"For almost three weeks, we have detected and disrupted multiple email-based phishing campaigns," Eric Grosse, Google Inc.'s vice-president for security engineering, wrote in a post on Google's blog.
"The timing and targeting of the campaigns suggest that the attacks are politically motivated," Grosse said without elaborating.
The phishing campaigns are being launched inside Iran and represent a big surge in the region's hacking activity before Iran's presidential election Friday, Grosse said.
The hackers direct gmail users in Iran to fake account maintenance pages where they are asked to give their username and password, Grosse said.
Google used its Chrome browser to detect a phishing campaign in 2011, when a young Iranian student claimed he hacked gmail accounts belonging to anti-government dissidents in a personal "patriotic" initiative unconnected to the government.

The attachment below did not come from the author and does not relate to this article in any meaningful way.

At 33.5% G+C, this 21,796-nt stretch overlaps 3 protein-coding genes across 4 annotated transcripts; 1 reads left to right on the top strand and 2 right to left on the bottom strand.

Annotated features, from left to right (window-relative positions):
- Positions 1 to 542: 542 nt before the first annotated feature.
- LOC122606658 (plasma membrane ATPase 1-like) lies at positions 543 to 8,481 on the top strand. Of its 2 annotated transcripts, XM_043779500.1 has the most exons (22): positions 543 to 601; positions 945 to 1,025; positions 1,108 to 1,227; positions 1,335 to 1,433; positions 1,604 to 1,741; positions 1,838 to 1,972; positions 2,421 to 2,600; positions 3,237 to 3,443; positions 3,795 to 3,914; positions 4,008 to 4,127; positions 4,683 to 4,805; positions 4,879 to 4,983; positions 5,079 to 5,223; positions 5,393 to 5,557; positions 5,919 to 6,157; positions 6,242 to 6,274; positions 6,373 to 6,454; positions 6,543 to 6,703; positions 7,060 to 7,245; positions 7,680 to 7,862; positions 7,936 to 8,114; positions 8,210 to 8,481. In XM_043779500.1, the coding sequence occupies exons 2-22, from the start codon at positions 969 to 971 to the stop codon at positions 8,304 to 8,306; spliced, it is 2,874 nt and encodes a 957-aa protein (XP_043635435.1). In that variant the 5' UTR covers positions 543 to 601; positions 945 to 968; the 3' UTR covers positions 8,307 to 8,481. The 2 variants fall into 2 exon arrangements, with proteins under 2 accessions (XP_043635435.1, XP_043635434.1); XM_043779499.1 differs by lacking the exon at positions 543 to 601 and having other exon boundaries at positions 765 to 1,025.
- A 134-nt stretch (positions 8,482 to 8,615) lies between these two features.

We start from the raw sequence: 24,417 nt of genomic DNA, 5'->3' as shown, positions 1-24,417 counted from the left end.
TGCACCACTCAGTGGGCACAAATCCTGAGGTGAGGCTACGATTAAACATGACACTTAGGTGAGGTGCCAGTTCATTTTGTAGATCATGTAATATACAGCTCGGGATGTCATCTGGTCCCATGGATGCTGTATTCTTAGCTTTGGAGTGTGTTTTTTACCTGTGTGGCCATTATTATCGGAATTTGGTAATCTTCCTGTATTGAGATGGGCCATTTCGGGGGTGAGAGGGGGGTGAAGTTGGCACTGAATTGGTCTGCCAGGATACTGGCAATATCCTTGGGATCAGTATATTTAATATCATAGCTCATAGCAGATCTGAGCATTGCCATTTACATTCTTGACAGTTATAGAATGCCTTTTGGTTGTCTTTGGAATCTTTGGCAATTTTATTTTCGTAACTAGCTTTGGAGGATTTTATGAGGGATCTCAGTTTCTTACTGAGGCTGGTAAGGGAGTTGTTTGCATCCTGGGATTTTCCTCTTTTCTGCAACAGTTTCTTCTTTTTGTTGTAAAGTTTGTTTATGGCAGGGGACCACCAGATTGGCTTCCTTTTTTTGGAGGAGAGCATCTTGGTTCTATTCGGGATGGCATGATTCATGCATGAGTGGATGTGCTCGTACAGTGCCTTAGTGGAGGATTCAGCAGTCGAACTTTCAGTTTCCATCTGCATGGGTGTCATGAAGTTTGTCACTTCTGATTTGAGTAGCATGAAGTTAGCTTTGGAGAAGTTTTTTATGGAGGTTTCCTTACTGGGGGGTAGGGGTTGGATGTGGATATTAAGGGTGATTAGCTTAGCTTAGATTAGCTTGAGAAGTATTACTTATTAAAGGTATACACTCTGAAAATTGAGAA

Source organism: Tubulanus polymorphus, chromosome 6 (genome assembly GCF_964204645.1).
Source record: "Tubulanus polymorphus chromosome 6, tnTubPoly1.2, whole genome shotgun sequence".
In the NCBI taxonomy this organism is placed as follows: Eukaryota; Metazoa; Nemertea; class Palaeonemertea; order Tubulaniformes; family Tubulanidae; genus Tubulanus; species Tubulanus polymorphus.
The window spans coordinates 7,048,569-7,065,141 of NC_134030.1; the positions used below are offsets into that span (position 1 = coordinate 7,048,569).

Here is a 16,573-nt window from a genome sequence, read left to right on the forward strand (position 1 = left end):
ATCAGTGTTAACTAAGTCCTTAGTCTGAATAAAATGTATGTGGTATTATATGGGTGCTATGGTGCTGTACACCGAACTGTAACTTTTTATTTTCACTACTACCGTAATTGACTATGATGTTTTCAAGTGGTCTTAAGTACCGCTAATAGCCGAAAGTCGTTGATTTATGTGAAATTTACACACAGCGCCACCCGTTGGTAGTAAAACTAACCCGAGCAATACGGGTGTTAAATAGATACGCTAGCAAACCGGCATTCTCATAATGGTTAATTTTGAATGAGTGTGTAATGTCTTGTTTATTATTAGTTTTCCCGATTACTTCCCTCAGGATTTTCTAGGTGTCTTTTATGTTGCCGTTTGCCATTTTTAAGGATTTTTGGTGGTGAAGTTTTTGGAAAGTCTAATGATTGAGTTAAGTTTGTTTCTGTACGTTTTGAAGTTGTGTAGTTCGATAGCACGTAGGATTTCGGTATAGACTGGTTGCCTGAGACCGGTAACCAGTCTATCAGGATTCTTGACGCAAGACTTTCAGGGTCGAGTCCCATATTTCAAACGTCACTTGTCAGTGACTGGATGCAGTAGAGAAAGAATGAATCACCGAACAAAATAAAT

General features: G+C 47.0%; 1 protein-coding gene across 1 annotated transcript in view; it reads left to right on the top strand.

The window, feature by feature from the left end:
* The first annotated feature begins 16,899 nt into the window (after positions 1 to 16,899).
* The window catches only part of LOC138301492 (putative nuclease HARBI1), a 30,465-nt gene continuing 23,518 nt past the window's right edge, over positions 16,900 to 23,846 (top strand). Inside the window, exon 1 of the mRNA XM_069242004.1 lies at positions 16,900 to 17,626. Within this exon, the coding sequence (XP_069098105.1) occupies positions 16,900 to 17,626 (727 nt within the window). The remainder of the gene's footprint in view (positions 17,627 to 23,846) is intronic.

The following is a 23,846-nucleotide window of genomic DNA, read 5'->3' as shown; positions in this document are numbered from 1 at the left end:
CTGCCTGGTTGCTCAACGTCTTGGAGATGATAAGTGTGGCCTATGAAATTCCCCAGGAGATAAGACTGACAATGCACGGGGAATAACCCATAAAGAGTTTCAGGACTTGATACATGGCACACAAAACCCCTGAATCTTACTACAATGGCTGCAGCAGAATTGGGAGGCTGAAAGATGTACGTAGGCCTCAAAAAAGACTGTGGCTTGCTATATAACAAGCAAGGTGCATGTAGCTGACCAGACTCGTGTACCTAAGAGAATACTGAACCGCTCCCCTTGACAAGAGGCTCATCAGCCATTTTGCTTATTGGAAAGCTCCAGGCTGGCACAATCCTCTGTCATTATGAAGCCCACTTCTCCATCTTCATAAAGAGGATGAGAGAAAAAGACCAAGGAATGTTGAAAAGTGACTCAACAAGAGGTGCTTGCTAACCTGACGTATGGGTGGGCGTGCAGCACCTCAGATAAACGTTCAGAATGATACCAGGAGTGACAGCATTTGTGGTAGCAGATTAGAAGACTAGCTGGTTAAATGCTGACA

Moderate cleric Hassan Rowhani has emerged as the favourite in Iran's presidential race, after former presidents Mohammad Khatami and Akbar Hashemi Rafsanjani threw their support behind him.
A former chief nuclear negotiator, Rowhani, is keen to transform Iran's damaged relations with the west.
Pro-reform candidate Mohammad Reza Aref pulled out of the contest, saying he was asked to do so by Khatami.
Presidential incumbent Mahmoud Ahmadinejad cannot run for a third term in office.